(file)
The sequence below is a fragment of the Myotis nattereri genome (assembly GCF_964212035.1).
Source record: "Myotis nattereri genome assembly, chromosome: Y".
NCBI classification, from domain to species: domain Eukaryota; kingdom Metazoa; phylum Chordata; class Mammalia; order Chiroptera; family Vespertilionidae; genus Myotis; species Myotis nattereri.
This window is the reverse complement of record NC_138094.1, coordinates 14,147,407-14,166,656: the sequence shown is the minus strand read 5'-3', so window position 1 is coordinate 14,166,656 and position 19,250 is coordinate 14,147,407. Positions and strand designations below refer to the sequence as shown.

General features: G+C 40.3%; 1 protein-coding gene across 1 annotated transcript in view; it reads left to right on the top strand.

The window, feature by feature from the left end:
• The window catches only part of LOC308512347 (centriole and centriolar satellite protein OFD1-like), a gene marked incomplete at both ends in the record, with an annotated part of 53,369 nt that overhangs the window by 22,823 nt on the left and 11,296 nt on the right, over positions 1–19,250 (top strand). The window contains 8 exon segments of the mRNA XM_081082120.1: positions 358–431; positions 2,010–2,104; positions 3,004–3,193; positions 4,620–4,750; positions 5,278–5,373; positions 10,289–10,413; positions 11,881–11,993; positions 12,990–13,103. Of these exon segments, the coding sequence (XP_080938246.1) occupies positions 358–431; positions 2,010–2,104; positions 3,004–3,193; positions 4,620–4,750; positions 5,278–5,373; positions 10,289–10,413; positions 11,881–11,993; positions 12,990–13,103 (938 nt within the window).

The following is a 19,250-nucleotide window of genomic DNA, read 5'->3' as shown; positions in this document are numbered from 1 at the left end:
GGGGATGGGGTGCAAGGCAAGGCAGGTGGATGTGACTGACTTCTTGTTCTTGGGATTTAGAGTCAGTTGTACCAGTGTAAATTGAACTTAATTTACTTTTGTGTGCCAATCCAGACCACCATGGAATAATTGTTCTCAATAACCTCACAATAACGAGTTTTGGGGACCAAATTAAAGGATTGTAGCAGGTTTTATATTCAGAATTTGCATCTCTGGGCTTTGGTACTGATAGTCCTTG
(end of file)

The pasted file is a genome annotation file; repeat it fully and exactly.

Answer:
The sequence below is a fragment of the Myotis nattereri genome (assembly GCF_964212035.1).
Source record: "Myotis nattereri genome assembly, chromosome: Y".
NCBI classification, from domain to species: domain Eukaryota; kingdom Metazoa; phylum Chordata; class Mammalia; order Chiroptera; family Vespertilionidae; genus Myotis; species Myotis nattereri.
This window is the reverse complement of record NC_138094.1, coordinates 14,147,407-14,166,656: the sequence shown is the minus strand read 5'-3', so window position 1 is coordinate 14,166,656 and position 19,250 is coordinate 14,147,407. Positions and strand designations below refer to the sequence as shown.

General features: G+C 40.3%; 1 protein-coding gene across 1 annotated transcript in view; it reads left to right on the top strand.

The window, feature by feature from the left end:
• The window catches only part of LOC308512347 (centriole and centriolar satellite protein OFD1-like), a gene marked incomplete at both ends in the record, with an annotated part of 53,369 nt that overhangs the window by 22,823 nt on the left and 11,296 nt on the right, over positions 1–19,250 (top strand). The window contains 8 exon segments of the mRNA XM_081082120.1: positions 358–431; positions 2,010–2,104; positions 3,004–3,193; positions 4,620–4,750; positions 5,278–5,373; positions 10,289–10,413; positions 11,881–11,993; positions 12,990–13,103. Of these exon segments, the coding sequence (XP_080938246.1) occupies positions 358–431; positions 2,010–2,104; positions 3,004–3,193; positions 4,620–4,750; positions 5,278–5,373; positions 10,289–10,413; positions 11,881–11,993; positions 12,990–13,103 (938 nt within the window).

The following is a 19,250-nucleotide window of genomic DNA, read 5'->3' as shown; positions in this document are numbered from 1 at the left end:
GGGGATGGGGTGCAAGGCAAGGCAGGTGGATGTGACTGACTTCTTGTTCTTGGGATTTAGAGTCAGTTGTACCAGTGTAAATTGAACTTAATTTACTTTTGTGTGCCAATCCAGACCACCATGGAATAATTGTTCTCAATAACCTCACAATAACGAGTTTTGGGGACCAAATTAAAGGATTGTAGCAGGTTTTATATTCAGAATTTGCATCTCTGGGCTTTGGTACTGATAGTCCTTG